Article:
Barack Obama’s message that any military support for Iraq’s besieged government is contingent on Prime Minister Nuri al-Maliki taking steps to broaden his Shi'ite-dominated government may be having an impact.

Just hours after Maliki's Shi'ite allies vowed to boycott any cooperation with the biggest Sunni party and his government had accused Sunni neighbour Saudi Arabia of backing "genocide", Maliki broadcast a joint appeal for national unity alongside Sunni critics of his Shi'ite-led government.

from Photographers' Blog:

Daily life in Shi’ite Baghdad

Baghdad, Iraq

By Ahmed Jadallah

When people mention Sunnis and Shi'ites, the topic is often sectarian violence.

This is certainly true in Iraq. The country’s former ruler Saddam Hussain came from the Iraq’s Sunni minority, but since he was overthrown, Shi’ites have dominated Iraqi politics. Now, over the past year, Sunni insurgents who target Shi'ites have been gaining ground and violence has spiraled.

With the government battling Sunni rebels, I wanted to take a step back and show the human face of the divided communities. So in Baghdad I went to photograph daily life inside some of its poor, Shi’ite neighbourhoods.

from FaithWorld:

Iraqi Shi’ites fear Syria’s unrest could spill across border

(Shi'ite Muslims attend a religious ritual at the Imam Ali shrine in Najaf, 160 km (100 miles) south of Baghdad, January 8, 2011S/Mohammed Ameen)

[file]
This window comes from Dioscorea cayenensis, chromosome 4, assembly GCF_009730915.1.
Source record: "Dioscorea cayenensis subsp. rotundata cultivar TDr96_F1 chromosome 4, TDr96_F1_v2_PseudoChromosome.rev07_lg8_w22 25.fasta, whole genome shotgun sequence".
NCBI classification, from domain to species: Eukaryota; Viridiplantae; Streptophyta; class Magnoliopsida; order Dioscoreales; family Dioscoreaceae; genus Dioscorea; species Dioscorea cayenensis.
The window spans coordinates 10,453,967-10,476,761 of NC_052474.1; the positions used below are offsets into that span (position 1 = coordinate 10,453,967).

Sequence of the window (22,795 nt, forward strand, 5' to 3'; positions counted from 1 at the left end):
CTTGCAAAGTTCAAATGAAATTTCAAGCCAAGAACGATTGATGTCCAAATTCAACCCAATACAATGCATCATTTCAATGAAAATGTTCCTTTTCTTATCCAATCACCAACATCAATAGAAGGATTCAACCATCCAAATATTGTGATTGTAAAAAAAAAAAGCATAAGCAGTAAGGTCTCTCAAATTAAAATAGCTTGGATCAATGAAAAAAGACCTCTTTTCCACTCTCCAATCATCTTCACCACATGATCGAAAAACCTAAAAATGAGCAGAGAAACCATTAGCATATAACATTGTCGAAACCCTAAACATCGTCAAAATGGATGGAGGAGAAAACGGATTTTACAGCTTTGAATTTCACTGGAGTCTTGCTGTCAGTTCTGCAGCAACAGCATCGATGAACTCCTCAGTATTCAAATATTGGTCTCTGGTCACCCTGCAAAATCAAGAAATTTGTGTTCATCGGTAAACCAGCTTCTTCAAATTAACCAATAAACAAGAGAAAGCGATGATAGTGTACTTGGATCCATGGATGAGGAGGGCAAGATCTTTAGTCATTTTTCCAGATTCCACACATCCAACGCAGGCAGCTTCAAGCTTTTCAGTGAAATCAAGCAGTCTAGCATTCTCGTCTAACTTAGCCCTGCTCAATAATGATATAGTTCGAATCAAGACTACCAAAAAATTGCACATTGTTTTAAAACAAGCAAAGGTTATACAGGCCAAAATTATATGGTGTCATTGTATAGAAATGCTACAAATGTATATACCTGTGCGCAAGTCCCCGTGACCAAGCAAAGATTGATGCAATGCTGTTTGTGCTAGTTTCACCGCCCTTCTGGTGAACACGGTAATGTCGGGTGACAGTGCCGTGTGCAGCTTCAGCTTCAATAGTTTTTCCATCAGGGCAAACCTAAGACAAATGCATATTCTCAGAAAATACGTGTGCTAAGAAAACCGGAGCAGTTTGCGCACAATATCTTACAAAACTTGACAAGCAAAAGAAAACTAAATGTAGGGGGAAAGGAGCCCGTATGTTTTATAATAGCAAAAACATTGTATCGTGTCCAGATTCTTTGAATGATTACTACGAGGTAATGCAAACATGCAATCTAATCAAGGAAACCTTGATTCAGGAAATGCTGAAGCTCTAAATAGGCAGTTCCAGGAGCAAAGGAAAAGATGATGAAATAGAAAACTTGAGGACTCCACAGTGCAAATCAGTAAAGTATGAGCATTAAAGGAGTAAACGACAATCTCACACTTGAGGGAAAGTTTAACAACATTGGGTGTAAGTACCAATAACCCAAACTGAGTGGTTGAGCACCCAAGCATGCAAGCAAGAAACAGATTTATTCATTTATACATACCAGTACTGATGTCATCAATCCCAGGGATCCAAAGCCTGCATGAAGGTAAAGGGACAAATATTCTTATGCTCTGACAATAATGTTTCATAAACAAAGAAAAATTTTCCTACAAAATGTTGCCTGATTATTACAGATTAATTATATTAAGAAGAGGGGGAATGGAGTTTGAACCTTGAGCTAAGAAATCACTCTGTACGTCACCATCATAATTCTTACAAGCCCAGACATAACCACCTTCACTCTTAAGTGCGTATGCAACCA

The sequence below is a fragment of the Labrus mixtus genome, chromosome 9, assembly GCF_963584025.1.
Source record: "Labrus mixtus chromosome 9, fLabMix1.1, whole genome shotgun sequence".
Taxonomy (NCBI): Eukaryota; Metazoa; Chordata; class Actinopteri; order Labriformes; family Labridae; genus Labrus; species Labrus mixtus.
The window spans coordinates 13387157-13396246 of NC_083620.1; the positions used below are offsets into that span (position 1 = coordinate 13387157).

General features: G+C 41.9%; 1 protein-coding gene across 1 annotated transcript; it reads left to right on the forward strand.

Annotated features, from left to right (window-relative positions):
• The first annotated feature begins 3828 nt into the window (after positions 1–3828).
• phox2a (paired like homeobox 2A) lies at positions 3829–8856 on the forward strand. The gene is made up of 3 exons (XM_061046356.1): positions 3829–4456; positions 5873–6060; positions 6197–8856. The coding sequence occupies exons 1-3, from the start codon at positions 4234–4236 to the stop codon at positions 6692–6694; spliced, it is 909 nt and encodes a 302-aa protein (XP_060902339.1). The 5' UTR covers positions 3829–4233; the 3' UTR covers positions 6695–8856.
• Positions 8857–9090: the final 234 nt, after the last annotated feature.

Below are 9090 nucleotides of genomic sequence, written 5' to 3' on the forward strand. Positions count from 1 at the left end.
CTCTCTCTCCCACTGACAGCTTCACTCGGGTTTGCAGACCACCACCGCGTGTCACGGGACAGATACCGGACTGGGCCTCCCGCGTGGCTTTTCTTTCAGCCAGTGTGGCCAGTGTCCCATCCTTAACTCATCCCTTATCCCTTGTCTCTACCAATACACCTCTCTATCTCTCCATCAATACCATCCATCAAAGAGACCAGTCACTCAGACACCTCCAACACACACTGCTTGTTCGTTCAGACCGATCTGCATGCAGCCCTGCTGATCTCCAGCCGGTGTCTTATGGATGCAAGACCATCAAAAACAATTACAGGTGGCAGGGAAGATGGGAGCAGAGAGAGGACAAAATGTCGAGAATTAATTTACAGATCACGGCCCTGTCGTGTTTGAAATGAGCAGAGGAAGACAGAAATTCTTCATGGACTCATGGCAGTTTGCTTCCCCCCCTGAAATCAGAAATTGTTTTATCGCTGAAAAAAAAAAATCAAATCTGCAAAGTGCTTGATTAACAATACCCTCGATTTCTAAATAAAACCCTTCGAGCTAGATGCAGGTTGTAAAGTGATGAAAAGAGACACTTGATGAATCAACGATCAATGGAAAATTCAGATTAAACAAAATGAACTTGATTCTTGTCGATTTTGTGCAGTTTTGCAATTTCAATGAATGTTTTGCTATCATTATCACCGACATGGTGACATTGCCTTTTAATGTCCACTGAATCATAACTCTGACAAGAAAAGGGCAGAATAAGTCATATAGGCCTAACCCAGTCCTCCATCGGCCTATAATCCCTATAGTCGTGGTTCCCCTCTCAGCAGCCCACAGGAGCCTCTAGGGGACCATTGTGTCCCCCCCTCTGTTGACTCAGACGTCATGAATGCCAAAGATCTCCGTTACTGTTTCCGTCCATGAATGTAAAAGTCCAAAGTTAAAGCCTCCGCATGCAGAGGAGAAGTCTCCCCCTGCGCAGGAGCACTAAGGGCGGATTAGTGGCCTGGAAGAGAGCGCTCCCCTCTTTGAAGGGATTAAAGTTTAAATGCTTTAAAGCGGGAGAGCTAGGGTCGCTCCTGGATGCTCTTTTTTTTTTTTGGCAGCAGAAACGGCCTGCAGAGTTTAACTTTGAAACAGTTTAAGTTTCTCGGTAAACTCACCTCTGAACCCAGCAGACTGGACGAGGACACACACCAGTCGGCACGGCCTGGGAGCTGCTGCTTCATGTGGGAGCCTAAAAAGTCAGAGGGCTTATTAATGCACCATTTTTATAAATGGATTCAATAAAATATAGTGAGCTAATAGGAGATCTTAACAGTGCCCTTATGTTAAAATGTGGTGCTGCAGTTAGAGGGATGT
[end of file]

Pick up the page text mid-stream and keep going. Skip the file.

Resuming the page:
Iraqi Shi'ites, like their allies in Iran, fret that unrest in Syria could oust President Bashar al-Assad and bring to power hardline Sunnis eager to put their weight behind fellow-Sunnis in Iraq who have lost out since Saddam Hussein's fall. They fear the turmoil next door could spill into Iraq, reignite sectarian violence and intensify a proxy battle between Iran and Saudi Arabia, which sees itself as the bastion of Sunni Islam and has never come to terms with Shi'ite rule in Baghdad.

from FaithWorld:

Sunni-Shi’ite sectarian divide widens after Bahrain unrest

(A new sign showing the direction towards Al Farooq Junction, previously known as Pearl Square, stands along a road in Manama May 31, 2011. Bahraini authorities demolished the monument in Pearl Square in March following the country's unrest where thousands of Shiite Muslims protested by camping there/Hamad I Mohammed)

Sectarian tension between Sunni and Shi'ite Muslims has reached new heights in Bahrain after pro-democracy protests that the Sunni minority government crushed with martial law and foreign military forces. Inspired by the uprisings in Egypt and Tunisia, Sunni and Shi'ite Bahrainis took to the streets in early February to demand political reforms in a country where the ruling Al Khalifa family appoints cabinet ministers and an upper house of parliament, neutering the powers of the elected assembly.